Workshop: Symbolic Politics of Non‑Representation in Contemporary
Cultures of Dissent
Deadline for Proposals: 07 September 2015
Date: 20–21 November 2015
Venue: University of Constance (Germany), Graduate School The Problem of the Real in the Cultures of Modernity
With the so‑called Arab Spring and Occupy, but also with the US Tea Party and the German PEGIDA, a seemingly new transnational wave of dissent movements has arisen. What we consider new in these movements is their constitution as a heterogeneous multitude based on physical presence, temporarily gathering an otherwise highly diverse population. As much as these groups appear united concerning their shared enemy – namely political and economic elites – as well as with regard to the name in which they act (“the people”), they remain of inner dissent
insofar as they put the possibility of an overarching identity of the movement into question. What we witness, hence, is the dissolution of the belief in traditional emancipatory movements united by class, gender or ethnicity standing up against a hegemonic regime and its substitution by the hope for the subversive and revolutionary potential of a post‑identitarian counter‑public performing their being‑in‑difference.
Yet, their ability of representing “the people” seems to disappear in spite of the proposed inclusiveness and multivocality, as their radical dissent leads to non‑representation: They refuse to traditionally represent “the people” by making claims or engaging in formulating positions.
At the same time, these protest movements certainly stand and fall with the production of symbolic politics likely to be disseminated via social media sites, newspapers and TV or radio broadcasts. Pierre Bourdieu had already noted that the success of mobilisations depended on the existence of a “symbolic apparatus” for the production of epistemological claims about the world – a fait social that becomes even more decisive regarding the organisational ephemerality of current movements.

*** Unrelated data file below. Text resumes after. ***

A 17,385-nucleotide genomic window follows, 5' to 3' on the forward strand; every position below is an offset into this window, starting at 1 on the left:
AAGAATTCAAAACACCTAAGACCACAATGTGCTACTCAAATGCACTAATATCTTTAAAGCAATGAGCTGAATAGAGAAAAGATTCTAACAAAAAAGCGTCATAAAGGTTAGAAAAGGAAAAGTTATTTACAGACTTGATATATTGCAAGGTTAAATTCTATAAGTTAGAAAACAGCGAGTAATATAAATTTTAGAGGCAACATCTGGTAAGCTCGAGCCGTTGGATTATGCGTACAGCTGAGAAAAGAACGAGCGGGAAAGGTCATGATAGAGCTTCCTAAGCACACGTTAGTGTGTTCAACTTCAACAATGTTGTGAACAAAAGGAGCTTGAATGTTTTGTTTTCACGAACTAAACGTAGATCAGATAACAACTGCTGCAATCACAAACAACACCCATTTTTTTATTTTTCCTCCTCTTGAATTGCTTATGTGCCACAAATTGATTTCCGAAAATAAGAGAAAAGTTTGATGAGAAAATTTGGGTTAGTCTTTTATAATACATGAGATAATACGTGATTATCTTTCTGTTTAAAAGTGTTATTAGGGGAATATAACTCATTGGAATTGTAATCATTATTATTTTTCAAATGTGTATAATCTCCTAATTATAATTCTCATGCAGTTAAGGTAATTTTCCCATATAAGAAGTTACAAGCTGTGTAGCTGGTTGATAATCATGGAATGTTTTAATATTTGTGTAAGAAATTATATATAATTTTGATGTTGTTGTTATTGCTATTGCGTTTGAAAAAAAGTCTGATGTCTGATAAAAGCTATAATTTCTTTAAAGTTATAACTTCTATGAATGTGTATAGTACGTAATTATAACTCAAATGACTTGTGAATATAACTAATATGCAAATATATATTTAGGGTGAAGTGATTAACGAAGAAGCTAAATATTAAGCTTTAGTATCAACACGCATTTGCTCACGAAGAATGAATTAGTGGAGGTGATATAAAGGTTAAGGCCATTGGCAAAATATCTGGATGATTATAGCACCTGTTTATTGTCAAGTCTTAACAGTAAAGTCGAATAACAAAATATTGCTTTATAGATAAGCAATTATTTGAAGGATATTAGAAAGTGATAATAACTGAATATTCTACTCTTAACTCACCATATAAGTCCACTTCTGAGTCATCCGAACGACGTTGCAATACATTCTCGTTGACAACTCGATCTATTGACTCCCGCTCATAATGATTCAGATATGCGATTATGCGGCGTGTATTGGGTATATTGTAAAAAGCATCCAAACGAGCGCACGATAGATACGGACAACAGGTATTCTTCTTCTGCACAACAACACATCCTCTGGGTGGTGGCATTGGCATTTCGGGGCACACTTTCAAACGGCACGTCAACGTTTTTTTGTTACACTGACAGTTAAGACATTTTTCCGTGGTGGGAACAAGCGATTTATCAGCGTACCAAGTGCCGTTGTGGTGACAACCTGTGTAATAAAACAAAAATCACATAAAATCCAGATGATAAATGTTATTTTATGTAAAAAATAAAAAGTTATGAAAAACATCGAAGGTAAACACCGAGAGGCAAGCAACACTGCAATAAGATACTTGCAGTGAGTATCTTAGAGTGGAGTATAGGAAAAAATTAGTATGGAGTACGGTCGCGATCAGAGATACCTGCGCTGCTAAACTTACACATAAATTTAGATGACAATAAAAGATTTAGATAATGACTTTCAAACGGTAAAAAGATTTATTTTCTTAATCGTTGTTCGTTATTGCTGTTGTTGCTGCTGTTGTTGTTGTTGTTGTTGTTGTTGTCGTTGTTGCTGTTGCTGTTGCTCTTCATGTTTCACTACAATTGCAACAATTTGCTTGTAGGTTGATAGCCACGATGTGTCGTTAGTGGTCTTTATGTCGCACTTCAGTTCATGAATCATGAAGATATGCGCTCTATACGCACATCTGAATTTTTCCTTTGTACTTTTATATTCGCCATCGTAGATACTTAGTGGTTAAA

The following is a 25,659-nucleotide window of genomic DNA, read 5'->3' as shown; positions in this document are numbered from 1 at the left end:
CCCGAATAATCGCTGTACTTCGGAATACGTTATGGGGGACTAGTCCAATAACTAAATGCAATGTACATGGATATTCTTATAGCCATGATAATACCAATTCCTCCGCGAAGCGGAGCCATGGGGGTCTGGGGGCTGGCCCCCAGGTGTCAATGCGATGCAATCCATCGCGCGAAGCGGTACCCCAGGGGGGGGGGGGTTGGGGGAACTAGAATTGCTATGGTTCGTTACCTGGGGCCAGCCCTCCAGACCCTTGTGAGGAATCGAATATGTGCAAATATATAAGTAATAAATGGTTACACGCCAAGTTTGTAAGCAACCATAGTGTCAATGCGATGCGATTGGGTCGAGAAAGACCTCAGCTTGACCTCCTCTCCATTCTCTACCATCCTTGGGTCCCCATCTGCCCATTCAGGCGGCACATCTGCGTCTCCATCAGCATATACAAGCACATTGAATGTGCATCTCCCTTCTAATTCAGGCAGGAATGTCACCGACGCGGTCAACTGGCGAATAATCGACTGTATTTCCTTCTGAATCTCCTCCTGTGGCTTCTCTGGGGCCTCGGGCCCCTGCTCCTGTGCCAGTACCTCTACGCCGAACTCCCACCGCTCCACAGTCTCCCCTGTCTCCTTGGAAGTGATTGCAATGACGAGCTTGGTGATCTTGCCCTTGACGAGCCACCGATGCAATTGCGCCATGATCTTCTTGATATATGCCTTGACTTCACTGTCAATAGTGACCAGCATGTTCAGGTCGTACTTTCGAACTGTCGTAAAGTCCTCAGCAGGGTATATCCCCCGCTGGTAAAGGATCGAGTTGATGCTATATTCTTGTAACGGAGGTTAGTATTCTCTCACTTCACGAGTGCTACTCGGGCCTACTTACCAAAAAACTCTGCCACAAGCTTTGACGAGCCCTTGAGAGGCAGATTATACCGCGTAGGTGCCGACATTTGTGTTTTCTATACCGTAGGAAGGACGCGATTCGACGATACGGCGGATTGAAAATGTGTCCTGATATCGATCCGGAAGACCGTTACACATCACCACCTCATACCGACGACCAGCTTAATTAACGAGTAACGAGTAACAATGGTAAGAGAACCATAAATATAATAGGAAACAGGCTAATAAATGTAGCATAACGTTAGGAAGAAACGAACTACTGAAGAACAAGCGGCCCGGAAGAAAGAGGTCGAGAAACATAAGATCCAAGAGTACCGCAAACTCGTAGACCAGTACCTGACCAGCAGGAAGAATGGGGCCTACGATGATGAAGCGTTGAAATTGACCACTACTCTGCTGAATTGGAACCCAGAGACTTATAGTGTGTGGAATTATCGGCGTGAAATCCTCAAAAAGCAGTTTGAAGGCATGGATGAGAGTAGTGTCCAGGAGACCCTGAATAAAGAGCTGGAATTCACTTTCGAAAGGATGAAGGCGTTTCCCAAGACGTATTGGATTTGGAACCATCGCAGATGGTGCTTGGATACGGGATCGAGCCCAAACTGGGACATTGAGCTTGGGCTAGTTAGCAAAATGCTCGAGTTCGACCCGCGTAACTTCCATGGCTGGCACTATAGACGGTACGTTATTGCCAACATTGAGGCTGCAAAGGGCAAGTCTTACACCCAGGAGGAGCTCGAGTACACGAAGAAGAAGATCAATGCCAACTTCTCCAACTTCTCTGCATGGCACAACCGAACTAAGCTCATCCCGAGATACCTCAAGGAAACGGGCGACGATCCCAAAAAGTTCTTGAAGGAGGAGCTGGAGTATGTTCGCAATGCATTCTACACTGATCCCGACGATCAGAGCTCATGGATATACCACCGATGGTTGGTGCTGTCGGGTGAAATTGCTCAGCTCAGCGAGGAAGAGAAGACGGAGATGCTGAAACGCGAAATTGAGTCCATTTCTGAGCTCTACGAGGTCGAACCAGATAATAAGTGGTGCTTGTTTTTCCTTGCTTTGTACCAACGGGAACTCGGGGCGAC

Taking this changing notion of political movements with their underlying anti‑hierarchical, non‑representational, fragile and network‑based logic as a starting point, the workshop aims at critically investigating current formulations of dissent by specifically broaching the issue of the (im)possibility of representing the unrepresentable. By doing so we evidently focus on the so‑called crisis of representation but aim at enlarging this debate to those intentionally organising to “disrepresent” representation.
Engaging this problem, we propose the following questions as starting points:
How is non‑representation performed on the streets, for the mass media
or in more intimate settings?
Which symbol practices are employed and to what extent are they grounded
in narratives of earlier protests or resistances (e.g. the altermondialist movements of the 1990s, the uprisings in French banlieues in 2005‑2007, or the riots in the UK in 2011)?
How do these practices connect to current discussions of direct democracy (e.g. David Graeber’s thoughts on anarchist anthropology in the wake of Occupy)?
Can we discern national, social, cultural or gendered lineages that restrict these narrative and aesthetic forms?
The workshop shall not be limited to these questions; we encourage to critically engage with them and our own theoretical concepts. We invite proposals from all fields of research in the Humanities and social sciences, but are aiming at contributions that do not shy away from comparative and transdisciplinary approaches.
Proposals may be submitted in English or German. Travel expenses and accommodation costs will be covered. Please send your proposals of max. 700 words to both of the organisers. If you have any further questions, please do not hesitate to contact either of us.
Dr. Andreas Beer, American Studies (Graduate School The Problem of the
Real in the Cultures of Modernities)
Francis LeMaitre, M.A., Sociology (Graduate School The Problem of the
Real in the Cultures of Modernities)